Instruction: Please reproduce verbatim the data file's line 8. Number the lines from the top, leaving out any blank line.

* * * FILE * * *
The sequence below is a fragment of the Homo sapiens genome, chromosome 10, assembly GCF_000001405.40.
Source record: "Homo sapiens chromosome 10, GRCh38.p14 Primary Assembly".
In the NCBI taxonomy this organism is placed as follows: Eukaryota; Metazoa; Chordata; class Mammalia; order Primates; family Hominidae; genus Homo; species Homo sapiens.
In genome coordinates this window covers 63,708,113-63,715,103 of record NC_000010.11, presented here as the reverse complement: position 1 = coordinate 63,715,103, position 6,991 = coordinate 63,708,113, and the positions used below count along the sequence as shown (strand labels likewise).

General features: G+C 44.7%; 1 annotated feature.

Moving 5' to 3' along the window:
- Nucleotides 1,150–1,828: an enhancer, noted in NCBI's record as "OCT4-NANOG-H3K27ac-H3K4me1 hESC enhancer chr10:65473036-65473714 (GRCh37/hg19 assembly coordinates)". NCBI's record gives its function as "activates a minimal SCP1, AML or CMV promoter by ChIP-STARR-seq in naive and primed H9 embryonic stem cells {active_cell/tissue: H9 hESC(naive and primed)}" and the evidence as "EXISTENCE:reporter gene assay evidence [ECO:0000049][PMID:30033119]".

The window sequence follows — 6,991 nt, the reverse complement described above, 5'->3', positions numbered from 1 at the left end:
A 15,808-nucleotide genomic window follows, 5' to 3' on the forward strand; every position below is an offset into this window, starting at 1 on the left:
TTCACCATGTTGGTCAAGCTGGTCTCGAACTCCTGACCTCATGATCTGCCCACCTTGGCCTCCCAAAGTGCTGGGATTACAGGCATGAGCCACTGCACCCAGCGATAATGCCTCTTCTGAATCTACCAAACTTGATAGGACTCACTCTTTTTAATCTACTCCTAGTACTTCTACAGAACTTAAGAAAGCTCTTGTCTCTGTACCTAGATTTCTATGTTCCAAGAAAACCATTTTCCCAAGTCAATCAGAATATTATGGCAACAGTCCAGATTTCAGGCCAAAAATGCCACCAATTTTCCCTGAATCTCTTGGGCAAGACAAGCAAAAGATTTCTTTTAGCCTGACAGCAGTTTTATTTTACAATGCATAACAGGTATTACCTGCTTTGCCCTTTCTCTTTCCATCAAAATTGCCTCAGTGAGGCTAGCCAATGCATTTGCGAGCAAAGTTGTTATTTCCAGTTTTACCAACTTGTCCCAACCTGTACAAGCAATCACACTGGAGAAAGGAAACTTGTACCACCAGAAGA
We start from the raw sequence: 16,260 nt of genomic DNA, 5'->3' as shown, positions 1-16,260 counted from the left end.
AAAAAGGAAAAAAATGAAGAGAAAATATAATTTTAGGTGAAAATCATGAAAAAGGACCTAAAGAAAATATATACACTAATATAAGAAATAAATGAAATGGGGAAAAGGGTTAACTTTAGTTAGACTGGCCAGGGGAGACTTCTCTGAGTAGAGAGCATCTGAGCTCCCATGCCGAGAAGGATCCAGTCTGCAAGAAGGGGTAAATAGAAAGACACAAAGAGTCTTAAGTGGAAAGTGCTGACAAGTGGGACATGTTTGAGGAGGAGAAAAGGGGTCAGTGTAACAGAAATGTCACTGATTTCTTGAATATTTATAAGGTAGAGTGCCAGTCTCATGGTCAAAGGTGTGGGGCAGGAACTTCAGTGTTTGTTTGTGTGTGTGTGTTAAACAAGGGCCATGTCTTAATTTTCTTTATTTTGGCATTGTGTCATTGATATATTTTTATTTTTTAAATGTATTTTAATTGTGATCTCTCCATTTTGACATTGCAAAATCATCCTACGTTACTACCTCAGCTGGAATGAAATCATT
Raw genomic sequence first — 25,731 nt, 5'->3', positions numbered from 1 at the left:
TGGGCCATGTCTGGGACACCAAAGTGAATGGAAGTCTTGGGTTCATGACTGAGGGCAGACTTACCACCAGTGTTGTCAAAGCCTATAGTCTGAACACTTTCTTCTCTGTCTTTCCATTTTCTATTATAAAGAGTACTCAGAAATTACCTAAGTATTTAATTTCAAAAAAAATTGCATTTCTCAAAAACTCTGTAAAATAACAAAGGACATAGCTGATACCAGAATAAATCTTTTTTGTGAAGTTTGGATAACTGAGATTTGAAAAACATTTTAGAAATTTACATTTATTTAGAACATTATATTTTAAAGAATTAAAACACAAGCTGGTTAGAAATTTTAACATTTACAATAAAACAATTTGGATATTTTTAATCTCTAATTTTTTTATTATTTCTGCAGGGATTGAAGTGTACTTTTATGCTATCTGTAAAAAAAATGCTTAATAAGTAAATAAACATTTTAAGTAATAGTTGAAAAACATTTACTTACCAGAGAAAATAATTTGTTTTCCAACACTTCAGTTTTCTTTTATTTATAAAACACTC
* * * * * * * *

The window sequence follows — 6,991 nt, the reverse complement described above, 5'->3', positions numbered from 1 at the left end: